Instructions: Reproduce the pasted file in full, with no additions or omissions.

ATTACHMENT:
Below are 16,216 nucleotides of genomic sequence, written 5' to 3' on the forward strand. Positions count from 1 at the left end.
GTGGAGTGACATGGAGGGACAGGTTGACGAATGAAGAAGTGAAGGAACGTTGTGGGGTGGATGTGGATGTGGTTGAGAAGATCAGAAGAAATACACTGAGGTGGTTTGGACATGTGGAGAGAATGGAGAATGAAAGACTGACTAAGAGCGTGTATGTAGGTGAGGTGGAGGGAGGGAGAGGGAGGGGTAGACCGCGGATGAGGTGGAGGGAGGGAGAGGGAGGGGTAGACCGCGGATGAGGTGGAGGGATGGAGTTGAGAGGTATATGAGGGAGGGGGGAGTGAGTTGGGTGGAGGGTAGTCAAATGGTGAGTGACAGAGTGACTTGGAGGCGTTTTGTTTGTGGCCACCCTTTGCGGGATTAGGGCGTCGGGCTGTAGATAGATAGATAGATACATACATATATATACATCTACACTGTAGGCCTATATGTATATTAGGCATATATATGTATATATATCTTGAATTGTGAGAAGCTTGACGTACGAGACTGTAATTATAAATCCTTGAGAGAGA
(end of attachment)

Below are 16,216 nucleotides of genomic sequence, written 5' to 3' on the forward strand. Positions count from 1 at the left end.
GTGGAGTGACATGGAGGGACAGGTTGACGAATGAAGAAGTGAAGGAACGTTGTGGGGTGGATGTGGATGTGGTTGAGAAGATCAGAAGAAATACACTGAGGTGGTTTGGACATGTGGAGAGAATGGAGAATGAAAGACTGACTAAGAGCGTGTATGTAGGTGAGGTGGAGGGAGGGAGAGGGAGGGGTAGACCGCGGATGAGGTGGAGGGAGGGAGAGGGAGGGGTAGACCGCGGATGAGGTGGAGGGATGGAGTTGAGAGGTATATGAGGGAGGGGGGAGTGAGTTGGGTGGAGGGTAGTCAAATGGTGAGTGACAGAGTGACTTGGAGGCGTTTTGTTTGTGGCCACCCTTTGCGGGATTAGGGCGTCGGGCTGTAGATAGATAGATAGATACATACATATATATACATCTACACTGTAGGCCTATATGTATATTAGGCATATATATGTATATATATCTTGAATTGTGAGAAGCTTGACGTACGAGACTGTAATTATAAATCCTTGAGAGAGA